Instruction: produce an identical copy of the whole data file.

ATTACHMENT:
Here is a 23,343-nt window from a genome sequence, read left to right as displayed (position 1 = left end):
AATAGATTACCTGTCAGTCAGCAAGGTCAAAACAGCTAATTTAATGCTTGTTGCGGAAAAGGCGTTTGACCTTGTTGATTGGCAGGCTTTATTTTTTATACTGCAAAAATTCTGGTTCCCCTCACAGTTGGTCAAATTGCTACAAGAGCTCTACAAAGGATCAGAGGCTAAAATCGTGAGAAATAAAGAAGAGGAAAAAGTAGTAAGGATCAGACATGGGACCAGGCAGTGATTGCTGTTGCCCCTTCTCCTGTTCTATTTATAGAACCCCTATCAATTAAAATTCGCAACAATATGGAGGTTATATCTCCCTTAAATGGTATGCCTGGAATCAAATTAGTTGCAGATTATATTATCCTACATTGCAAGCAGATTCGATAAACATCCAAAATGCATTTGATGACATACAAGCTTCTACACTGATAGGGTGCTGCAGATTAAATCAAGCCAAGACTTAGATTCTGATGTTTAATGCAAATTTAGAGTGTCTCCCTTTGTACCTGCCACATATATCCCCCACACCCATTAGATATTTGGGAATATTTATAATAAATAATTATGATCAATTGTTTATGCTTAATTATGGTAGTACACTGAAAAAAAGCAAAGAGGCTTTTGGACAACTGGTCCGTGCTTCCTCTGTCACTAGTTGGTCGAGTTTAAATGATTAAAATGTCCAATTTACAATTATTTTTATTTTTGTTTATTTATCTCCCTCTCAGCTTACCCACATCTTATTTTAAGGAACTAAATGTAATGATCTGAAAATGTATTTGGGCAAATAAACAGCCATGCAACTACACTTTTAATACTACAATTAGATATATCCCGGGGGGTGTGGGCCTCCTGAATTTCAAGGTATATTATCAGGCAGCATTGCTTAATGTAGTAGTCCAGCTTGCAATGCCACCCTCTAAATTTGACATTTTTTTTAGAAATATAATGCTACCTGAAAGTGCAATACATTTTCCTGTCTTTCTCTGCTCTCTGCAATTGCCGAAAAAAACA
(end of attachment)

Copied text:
Here is a 23,343-nt window from a genome sequence, read left to right as displayed (position 1 = left end):
AATAGATTACCTGTCAGTCAGCAAGGTCAAAACAGCTAATTTAATGCTTGTTGCGGAAAAGGCGTTTGACCTTGTTGATTGGCAGGCTTTATTTTTTATACTGCAAAAATTCTGGTTCCCCTCACAGTTGGTCAAATTGCTACAAGAGCTCTACAAAGGATCAGAGGCTAAAATCGTGAGAAATAAAGAAGAGGAAAAAGTAGTAAGGATCAGACATGGGACCAGGCAGTGATTGCTGTTGCCCCTTCTCCTGTTCTATTTATAGAACCCCTATCAATTAAAATTCGCAACAATATGGAGGTTATATCTCCCTTAAATGGTATGCCTGGAATCAAATTAGTTGCAGATTATATTATCCTACATTGCAAGCAGATTCGATAAACATCCAAAATGCATTTGATGACATACAAGCTTCTACACTGATAGGGTGCTGCAGATTAAATCAAGCCAAGACTTAGATTCTGATGTTTAATGCAAATTTAGAGTGTCTCCCTTTGTACCTGCCACATATATCCCCCACACCCATTAGATATTTGGGAATATTTATAATAAATAATTATGATCAATTGTTTATGCTTAATTATGGTAGTACACTGAAAAAAAGCAAAGAGGCTTTTGGACAACTGGTCCGTGCTTCCTCTGTCACTAGTTGGTCGAGTTTAAATGATTAAAATGTCCAATTTACAATTATTTTTATTTTTGTTTATTTATCTCCCTCTCAGCTTACCCACATCTTATTTTAAGGAACTAAATGTAATGATCTGAAAATGTATTTGGGCAAATAAACAGCCATGCAACTACACTTTTAATACTACAATTAGATATATCCCGGGGGGTGTGGGCCTCCTGAATTTCAAGGTATATTATCAGGCAGCATTGCTTAATGTAGTAGTCCAGCTTGCAATGCCACCCTCTAAATTTGACATTTTTTTTAGAAATATAATGCTACCTGAAAGTGCAATACATTTTCCTGTCTTTCTCTGCTCTCTGCAATTGCCGAAAAAAACA